‘It’s a Gay Problem,’ and Other Myths From the Catholic Church’s Sexual Abuse Crisis

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‘It’s a Gay Problem,’ and Other Myths From the Catholic Church’s Sexual Abuse Crisis

Joelle Casteix

The cover-up has nothing to do with politics. It’s about saving face, protecting priestly friends, and saving the Church from scandal.

Americans love intrigue. So when Italian Archbishop Carlo Maria Vigano recently issued a public letter alleging a wide-scale cover-up of child sexual abuse—one which reaches all the way to Pope Francis himself—the media and public were sucked right into the conspiracy.

Vigano’s letter opened the doors to the inner workings of the Vatican political and culture war—one culminating with accusations of liberal vs. conservative, gay vs. straight priests, and the power struggles between Popes Francis, Pope Emeritus Benedict, and the Roman Curia.

The problem? None of this has to do with the causes of the sexual abuse of children. By muddying the waters and shifting focus from the crimes and onto politics and the Vatican culture war, Vigano’s letter feeds into old stereotypes that silence victims, minimize abuse, and encourage the continued cover-up.

If we want to address the scope and scale of the problem and put an end to the crisis and those who enable it, we must first work to dispel the myths and stereotypes that aim to silence victims and normalize criminal sexual behavior.

A problem of “homosexual priests”

This is a complicated issue, though it’s not a murky one. It’s important to begin by noting that, according to experts, there is absolutely zero evidence that sexual orientation has anything to do with sexual abuse. Period. In fact, when it comes to adult men who sexually abuse boys, researchers have found that it doesn’t even make sense to label these men as “homosexual,” since they neither possess an adult sexual orientation nor do they tend to show a preference for gender.

When apologists cite “the gay problem” for the ongoing crisis—what Bishop Robert Molino recently called the “homosexual subculture”—their intention is to paint a picture of secretive and “deviant” groups of clergy and a wider Church culture that tolerates them. In reality, the allegedly disproportionately large number of gay priests may be related to the problem, but it isn’t the cause of it.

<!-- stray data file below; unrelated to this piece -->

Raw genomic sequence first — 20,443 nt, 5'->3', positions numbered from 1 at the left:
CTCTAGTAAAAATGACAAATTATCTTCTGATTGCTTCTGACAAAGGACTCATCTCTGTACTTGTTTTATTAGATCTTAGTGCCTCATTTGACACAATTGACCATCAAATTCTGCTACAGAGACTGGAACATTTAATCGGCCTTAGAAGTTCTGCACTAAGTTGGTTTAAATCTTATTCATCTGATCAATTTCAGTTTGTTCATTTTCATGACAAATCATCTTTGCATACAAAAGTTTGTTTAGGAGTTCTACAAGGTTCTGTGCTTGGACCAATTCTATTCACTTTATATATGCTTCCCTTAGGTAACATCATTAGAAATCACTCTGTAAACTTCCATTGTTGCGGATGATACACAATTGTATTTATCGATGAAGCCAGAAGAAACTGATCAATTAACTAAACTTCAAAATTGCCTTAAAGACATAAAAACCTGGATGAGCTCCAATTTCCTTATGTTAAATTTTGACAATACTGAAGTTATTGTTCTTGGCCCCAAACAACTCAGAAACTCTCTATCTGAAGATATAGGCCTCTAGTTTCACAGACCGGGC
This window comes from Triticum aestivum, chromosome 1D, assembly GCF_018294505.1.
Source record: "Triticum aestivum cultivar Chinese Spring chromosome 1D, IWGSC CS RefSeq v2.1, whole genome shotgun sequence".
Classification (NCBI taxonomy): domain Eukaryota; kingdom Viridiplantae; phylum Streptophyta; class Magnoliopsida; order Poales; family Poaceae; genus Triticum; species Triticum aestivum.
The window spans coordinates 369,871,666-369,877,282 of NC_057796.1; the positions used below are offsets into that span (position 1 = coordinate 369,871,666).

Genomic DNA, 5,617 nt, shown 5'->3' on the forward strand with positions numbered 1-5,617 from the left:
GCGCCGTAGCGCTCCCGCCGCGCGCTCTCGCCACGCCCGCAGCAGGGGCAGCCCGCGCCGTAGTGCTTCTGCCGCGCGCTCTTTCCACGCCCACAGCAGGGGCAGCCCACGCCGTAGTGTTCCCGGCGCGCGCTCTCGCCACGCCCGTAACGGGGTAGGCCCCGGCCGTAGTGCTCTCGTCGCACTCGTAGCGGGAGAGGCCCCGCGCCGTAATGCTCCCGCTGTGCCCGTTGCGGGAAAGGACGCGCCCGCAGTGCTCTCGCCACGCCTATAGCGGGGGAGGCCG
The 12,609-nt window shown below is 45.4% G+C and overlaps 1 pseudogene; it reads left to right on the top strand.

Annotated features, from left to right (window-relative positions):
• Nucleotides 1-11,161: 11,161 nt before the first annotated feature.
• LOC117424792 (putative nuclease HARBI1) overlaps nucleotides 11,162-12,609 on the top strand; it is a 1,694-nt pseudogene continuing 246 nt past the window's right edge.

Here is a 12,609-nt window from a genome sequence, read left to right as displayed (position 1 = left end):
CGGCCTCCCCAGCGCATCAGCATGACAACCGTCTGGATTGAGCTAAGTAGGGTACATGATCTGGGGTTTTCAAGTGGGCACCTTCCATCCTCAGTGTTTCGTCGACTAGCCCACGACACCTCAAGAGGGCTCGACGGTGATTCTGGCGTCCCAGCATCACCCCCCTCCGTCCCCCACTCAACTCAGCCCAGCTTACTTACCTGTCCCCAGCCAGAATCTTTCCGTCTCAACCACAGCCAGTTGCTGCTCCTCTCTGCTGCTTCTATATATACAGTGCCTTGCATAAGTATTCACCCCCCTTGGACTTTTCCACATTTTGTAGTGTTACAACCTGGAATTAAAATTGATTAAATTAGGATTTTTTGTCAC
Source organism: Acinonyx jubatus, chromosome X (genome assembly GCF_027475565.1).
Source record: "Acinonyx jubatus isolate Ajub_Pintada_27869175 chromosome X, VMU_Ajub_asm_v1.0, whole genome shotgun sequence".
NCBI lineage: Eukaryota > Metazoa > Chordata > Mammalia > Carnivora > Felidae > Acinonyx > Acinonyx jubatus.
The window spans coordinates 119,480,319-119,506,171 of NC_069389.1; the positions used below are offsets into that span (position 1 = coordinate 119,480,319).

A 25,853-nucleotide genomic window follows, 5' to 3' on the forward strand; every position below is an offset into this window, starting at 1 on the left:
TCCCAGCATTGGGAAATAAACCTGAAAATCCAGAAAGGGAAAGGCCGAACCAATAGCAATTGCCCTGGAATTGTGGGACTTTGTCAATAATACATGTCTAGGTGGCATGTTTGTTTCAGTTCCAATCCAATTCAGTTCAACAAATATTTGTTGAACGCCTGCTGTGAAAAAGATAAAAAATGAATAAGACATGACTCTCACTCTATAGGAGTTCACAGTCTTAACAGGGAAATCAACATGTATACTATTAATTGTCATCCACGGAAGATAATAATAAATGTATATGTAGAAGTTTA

As Robert Mickens wrote in July, and as others have noted for years, the pathologizing of queer sexualities has driven many men to the priesthood, as the vow of celibacy offers what appears to be a safe haven from negotiating a forbidden path. As a result, although he’s careful to point out that there is nothing about gay men in healthy situations that makes them more apt to sexually abuse others, Mickens argues that some of the abuse is due to the “homophobia that keeps gay men in the closet, bars them from growing up and results in distorted sexuality for many gay priests.”

In other words, the “homosexual subculture” isn’t the problem, though the demonization of queer sexualities could certainly contribute to the failure to develop a healthy adult sexuality.

Ask any victim of clergy sexual abuse—male or female—and they will tell you: child sexual abuse has no place in healthy adult sexuality, gay or straight. When apologists call the crisis a “gay problem,” they succeed in both silencing women victims and forcing a sexual identity onto male victims against their will.

We don’t know the sheer number of female victims of child sexual assault in the Catholic Church. But women are not victims of gay priests. So what does this make the women? Are they not victims at all? Such explanations leave little room for female victims who are then more likely to stay silent and minimize their experiences.

Now let’s talk about the male victims. Want the easiest way to silence and shame a male (straight or gay) victim of child rape and sanitize the crime? Call the crime “gay sex.” Make him question whether the abuse was an actual crime at all.

Child sex abuse is a crime of violence where those in positions of power prey upon the weak and vulnerable, using sex as a weapon. Apologists for the Catholic Church will do anything to make sure that this isn’t the focus.

“It happens everywhere”

Yes, child sexual abuse is a global problem, inside and outside of the Catholic Church. It happens in homes, schools, camps, sports programs, and any organization that caters to children or helps the vulnerable.

Apologists for the Catholic Church want you to believe that it is “just like any other institution.” It’s not.